Indians calling for the banning of hit film Slumdog Millionaire are displaying a very skewed sense of priority, says Salil Tripathi
It was only a matter of time before someone in India rained – or dumped garbage — on the parade of Danny Boyle’s film, Slumdog Millionaire, the entertaining rags-to-riches story of a boy from a slum getting the girl of his dreams after undergoing life-changing, harsh experiences. Everyone expects the film to win big at BAFTA, and later this month, at the Oscars. But the mood in India is sour.
Amitabh Bachchan, Bollywood’s greatest star (who is actually part of the plot, as the answer to the hero Jamal’s first question on Who Wants To Be A Millionaire), was the first to complain, saying that the film showed India as ‘a dirty under belly third world country (sic)’ when poverty exists even in wealthy cities.
He wrote this on his ponderous blog, bigb.bigadda.com. Since then he clarified that he was only repeating what others had told him, but the damage was done.
When the film was released in India, some theatres were attacked, its posters defaced, and in some cities, cinema halls required police protection. Lawsuits have been filed against the film. Driven by the wounded pride of nationalism, class, and religion, groups have been attacking the first India-themed film since Sir Richard Attenborough’s Gandhi with a realistic chance of sweeping major international awards.
The late Andy Warhol could have had the India of today on his mind when he said in 1968 that in the future everyone would be famous for 15 minutes. Claiming his quarter hour this week is Tapeshwar Vishwakarma, general secretary of Slum Dwellers’ Joint Action Committee. He says Boyle’s film humiliates the poor, terms the title as a slur that violates his human rights, and wants the film banned. A municipal councillor in Mumbai, Nicolas Almeida, doesn’t mind the film being screened, but wants the court to change its name to Slumdash Millionaire, since “dog” is offensive to the poor.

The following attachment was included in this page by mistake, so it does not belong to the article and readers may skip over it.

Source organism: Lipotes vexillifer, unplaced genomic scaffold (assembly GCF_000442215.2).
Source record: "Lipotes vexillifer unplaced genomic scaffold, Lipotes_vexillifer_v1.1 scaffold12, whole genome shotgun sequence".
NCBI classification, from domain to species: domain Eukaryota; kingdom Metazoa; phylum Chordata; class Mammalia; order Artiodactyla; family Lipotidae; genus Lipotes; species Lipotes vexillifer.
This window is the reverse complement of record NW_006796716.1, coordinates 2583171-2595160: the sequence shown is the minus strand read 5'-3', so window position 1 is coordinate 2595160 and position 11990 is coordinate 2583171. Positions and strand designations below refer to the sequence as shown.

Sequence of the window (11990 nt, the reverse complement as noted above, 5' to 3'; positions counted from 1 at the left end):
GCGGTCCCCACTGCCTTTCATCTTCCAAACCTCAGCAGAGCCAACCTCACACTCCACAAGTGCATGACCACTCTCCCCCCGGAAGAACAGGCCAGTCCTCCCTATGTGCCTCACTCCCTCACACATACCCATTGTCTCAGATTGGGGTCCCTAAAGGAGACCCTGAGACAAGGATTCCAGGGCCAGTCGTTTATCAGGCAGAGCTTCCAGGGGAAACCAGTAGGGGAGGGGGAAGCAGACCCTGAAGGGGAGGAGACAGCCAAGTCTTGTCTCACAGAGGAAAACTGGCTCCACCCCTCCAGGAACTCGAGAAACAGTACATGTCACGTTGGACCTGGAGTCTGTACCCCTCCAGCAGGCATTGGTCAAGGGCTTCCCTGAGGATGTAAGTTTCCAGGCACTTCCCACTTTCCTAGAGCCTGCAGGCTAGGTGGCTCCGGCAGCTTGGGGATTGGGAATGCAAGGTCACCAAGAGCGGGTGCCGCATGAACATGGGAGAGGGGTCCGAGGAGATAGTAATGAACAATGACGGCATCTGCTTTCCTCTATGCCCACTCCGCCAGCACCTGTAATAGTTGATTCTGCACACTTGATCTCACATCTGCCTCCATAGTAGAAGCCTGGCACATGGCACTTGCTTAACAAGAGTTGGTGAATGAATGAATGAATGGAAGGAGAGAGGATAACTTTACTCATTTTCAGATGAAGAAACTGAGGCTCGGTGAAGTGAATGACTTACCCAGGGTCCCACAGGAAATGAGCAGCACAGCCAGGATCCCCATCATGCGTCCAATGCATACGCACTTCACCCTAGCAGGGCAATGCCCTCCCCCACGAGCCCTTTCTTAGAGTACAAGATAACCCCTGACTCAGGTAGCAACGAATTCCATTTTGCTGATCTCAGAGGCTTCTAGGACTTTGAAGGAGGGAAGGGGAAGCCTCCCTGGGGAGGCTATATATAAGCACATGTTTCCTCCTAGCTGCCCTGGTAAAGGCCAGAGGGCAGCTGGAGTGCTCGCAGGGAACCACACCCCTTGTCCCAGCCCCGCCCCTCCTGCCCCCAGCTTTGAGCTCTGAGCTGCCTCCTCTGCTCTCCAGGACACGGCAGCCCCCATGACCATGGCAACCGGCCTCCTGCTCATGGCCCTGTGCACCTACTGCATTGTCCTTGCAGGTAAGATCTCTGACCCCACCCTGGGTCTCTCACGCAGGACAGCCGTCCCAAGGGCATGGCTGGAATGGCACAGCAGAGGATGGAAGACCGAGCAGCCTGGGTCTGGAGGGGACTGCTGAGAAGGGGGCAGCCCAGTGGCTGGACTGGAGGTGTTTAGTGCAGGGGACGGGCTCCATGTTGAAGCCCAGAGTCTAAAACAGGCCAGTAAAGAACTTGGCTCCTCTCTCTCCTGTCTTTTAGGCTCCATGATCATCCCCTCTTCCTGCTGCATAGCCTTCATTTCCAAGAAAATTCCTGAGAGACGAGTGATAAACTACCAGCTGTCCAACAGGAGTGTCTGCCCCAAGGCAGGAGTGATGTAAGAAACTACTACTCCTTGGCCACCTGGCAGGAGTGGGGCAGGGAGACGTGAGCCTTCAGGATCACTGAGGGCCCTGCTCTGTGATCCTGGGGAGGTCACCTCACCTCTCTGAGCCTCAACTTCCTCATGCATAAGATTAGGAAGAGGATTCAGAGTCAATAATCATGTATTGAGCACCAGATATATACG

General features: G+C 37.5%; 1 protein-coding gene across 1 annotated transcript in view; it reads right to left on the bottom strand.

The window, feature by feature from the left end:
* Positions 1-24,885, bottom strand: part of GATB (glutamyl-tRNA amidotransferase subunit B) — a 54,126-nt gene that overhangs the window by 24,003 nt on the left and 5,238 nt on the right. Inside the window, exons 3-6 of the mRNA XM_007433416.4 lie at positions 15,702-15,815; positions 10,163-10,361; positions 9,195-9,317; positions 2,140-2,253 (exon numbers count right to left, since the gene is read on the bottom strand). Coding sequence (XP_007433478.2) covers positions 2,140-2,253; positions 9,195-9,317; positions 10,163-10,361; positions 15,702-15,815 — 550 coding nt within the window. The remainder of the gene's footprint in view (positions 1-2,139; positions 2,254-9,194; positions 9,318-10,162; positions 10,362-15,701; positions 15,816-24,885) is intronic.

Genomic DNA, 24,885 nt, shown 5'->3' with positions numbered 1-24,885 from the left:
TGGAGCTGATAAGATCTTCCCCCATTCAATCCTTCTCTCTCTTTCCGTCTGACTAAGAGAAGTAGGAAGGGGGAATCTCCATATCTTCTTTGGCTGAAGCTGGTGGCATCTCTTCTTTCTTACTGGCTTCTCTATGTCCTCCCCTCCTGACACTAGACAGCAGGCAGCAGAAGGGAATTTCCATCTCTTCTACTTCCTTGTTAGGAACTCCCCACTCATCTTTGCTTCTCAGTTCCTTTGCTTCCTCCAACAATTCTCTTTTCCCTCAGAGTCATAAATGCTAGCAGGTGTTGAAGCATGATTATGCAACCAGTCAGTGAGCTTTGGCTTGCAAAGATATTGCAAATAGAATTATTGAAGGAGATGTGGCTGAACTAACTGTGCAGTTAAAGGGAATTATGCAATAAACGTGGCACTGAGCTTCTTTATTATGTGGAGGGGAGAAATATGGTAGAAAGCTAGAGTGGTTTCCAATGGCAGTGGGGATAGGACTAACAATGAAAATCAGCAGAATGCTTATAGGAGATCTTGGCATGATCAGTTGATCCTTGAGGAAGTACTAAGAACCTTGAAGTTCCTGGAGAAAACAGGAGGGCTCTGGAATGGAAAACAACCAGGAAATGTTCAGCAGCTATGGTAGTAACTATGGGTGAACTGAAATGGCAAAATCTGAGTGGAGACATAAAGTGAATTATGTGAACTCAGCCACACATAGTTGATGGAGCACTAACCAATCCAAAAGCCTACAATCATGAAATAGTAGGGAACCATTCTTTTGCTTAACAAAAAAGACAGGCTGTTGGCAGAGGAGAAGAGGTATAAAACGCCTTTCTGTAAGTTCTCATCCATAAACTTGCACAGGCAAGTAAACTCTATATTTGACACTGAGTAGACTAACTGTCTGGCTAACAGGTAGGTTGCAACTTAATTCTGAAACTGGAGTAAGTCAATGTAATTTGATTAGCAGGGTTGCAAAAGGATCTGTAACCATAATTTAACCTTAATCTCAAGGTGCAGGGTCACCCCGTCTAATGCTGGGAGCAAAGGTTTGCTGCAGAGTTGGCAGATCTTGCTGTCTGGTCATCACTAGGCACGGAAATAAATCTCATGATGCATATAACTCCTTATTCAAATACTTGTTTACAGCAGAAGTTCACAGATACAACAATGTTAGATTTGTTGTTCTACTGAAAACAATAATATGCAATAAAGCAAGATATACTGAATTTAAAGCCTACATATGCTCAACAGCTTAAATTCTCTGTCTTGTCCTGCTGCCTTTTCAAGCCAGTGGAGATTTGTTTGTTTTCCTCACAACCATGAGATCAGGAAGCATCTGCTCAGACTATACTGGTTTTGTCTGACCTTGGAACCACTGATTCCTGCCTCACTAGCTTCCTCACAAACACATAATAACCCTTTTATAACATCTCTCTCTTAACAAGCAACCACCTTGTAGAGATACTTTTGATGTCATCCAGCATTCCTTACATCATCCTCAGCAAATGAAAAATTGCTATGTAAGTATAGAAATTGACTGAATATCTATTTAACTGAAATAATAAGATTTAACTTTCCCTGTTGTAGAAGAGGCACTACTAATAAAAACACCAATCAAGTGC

The targets of Vishwakarma’s case, interestingly, are the Oscar-nominated music director AR Rahman and actor Anil Kapoor, the most recognisable Indian star in the acting ensemble, and not Boyle, the film’s director, or Simon Beaufoy, who wrote the film and coined the title. Protestors have held banners saying ‘Poverty not for sale’
and “We are not dogs” in front of Kapoor’s house in Mumbai. That the targets of the suit are the two prominent Indians, and not the film-maker or screenwriter, shows that the aim is to get domestic publicity, not international justice. (Neither Kapoor nor Rahman had anything to do with naming the film: Kapoor, in fact, is donating his fees to an NGO that looks after children in slums).
Indian courts are notorious for admitting spurious petitions by aggrieved lawyers suing celebrities over imagined slights. Richard Gere and Shilpa Shetty were sued after Gere kissed Shetty at an AIDS charity event. The Supreme Court had to intervene to stop the matter.
Other higher courts have admonished lawyers in cases filed against MF Husain, India’s greatest painter, who has often painted Hindu goddesses in the nude. But those verdicts have not prevented litigants in smaller towns like Ghaziabad and Pandharpur from launching flimsy cases.
Now Hindu nationalists have stepped in. Seizing on the scene early in the film, when a mob of Hindus attacks a Muslim slum, killing many, including the mother of Jamal and Salim, the two brothers around whose lives the narrative is built, nationalists have complained that the film showed a young boy, dressed as Rama, staring menacingly at the boys freshly orphaned. One website says it makes Rama, a Hindu god, look like a terrorist. A mob in Panjim in Goa threw stones at a multiplex which showed the film, and the Hindu Janjagruti Samiti (Hindu People’s Awakening Committee) asked for the film to be banned.
It is an odd reflection of Indian priorities, that so much heat is generated to attack the film. A similar attack on removing poverty would work wonders; it would also make Slumdog Millionaire truly fictional, instead of mirroring India’s very real ‘dirty underbelly’.